It was a great run! And getting to hear Linda Perhacs every night was a real gift. I'm a big fan of her music. On the tour, we played churches, graveyards and ghost towns that had been converted into music venues. So it was a magical tour. The crowds were very sensitive to acoustic music... Every venue was like a listening room.
What excites you the most about going to England?
I'm excited about all of the shows. I especially love getting to play the 12 Bar Club in London. It's a very cool club and a lot of great artists have played on that stage over the years, from Martha Wainwright to Damien Rice to Robyn Hitchcock.
I'm also excited about getting to perform on the TV show Soundcheck. It was started by people from the legendary program The Old Grey Whistle Test. I loved that program back in the day. There are so many great moments from that show. If you ever have insomnia, you can peruse YouTube and check out magic moments, like Bill Withers taking you on a journey with "Ain't No Sunshine," or Tom Waits performing "Tom Traubert's Blues" or Elton John playing "Tiny Dancer" with just him and a piano. I could go on and on... So getting to perform on Sondcheck is a real honor.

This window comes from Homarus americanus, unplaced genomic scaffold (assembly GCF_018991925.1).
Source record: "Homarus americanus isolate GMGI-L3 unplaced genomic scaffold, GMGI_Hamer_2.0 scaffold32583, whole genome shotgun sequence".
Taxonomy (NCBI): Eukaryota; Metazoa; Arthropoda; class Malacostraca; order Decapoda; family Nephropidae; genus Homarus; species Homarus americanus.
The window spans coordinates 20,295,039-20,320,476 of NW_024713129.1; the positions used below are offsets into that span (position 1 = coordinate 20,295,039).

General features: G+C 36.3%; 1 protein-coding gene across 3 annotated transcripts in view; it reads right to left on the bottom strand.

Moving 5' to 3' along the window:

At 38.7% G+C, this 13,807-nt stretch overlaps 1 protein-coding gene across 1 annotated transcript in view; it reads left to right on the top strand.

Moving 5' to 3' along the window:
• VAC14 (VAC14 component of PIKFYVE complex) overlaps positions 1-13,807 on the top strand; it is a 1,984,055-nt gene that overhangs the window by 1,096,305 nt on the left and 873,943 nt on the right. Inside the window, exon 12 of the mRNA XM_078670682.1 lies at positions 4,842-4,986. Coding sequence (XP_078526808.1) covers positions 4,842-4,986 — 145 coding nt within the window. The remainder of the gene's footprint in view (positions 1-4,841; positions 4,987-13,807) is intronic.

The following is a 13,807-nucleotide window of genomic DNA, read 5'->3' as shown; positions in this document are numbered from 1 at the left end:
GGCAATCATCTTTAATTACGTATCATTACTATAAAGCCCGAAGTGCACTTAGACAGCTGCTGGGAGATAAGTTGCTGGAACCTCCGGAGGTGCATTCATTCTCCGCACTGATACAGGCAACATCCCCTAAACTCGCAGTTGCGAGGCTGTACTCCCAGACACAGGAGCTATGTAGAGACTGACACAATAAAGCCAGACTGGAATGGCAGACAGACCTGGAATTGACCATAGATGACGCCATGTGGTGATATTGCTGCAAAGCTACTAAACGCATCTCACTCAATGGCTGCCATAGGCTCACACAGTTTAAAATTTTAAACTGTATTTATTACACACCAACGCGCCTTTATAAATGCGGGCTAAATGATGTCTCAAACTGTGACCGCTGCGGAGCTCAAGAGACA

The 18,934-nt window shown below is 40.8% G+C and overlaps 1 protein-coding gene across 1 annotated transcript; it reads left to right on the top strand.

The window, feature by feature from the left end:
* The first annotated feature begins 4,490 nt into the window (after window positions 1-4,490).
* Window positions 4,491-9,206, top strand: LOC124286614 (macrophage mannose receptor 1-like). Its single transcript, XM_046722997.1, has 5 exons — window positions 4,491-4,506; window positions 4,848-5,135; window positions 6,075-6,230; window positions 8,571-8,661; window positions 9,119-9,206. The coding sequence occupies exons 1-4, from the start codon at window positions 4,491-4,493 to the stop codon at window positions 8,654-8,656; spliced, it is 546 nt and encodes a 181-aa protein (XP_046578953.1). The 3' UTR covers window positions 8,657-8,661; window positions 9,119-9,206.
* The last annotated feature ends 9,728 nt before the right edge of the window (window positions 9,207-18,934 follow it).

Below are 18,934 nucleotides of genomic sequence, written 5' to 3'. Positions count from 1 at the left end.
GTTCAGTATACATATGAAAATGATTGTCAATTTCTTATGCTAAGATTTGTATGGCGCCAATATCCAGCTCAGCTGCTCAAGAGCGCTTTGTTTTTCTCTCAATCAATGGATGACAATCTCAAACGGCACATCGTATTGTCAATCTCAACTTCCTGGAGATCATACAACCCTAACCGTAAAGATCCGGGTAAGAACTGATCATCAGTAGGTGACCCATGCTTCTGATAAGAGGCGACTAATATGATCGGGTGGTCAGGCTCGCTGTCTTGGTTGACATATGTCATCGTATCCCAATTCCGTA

All that said, I think I'm most looking forward to getting to play in Liverpool. For Beatle reasons, mainly, but also for the chance to get to play with Linda again and see my Miami musical brothers Fernando (Perdomo) and Chris (Price). Who knows, maybe we will do an impromptu Beethose show somewhere in Liverpool.
Have you ever been there before?
Yes. We went on a family trip when I was a boy. I remember my brother John and I trying to make the guards at Buckingham Palace laugh, and all of us doing the sightseeing thing. I had just finished reading The Lion, The Witch and the Wardrobe, and I remember trying to make every closet in the U.K. a magic portal into Narnia. It never worked. But Great Britain definitely sparked my imagination. Especially from a musical perspective, I remember noticing the punks in London. The punk movement was in full swing at the time, and I remember wondering what that was all about.
Any special side trips or sightseeing planned?